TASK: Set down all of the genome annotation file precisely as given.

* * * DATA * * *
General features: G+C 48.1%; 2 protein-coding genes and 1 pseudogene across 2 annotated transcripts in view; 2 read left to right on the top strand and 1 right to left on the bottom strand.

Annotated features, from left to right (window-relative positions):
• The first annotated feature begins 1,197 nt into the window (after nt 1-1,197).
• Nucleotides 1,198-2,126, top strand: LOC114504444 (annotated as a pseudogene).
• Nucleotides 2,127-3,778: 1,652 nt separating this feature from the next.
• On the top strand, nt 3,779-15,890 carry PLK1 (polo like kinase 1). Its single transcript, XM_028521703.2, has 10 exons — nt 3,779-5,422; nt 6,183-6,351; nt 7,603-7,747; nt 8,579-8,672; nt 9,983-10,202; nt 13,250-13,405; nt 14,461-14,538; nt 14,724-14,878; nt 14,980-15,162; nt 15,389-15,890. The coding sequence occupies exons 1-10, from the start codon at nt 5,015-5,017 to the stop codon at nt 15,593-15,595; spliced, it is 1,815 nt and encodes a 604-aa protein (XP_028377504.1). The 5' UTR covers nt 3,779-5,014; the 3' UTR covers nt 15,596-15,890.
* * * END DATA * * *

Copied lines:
General features: G+C 48.1%; 2 protein-coding genes and 1 pseudogene across 2 annotated transcripts in view; 2 read left to right on the top strand and 1 right to left on the bottom strand.

Annotated features, from left to right (window-relative positions):
• The first annotated feature begins 1,197 nt into the window (after nt 1-1,197).
• Nucleotides 1,198-2,126, top strand: LOC114504444 (annotated as a pseudogene).
• Nucleotides 2,127-3,778: 1,652 nt separating this feature from the next.
• On the top strand, nt 3,779-15,890 carry PLK1 (polo like kinase 1). Its single transcript, XM_028521703.2, has 10 exons — nt 3,779-5,422; nt 6,183-6,351; nt 7,603-7,747; nt 8,579-8,672; nt 9,983-10,202; nt 13,250-13,405; nt 14,461-14,538; nt 14,724-14,878; nt 14,980-15,162; nt 15,389-15,890. The coding sequence occupies exons 1-10, from the start codon at nt 5,015-5,017 to the stop codon at nt 15,593-15,595; spliced, it is 1,815 nt and encodes a 604-aa protein (XP_028377504.1). The 5' UTR covers nt 3,779-5,014; the 3' UTR covers nt 15,596-15,890.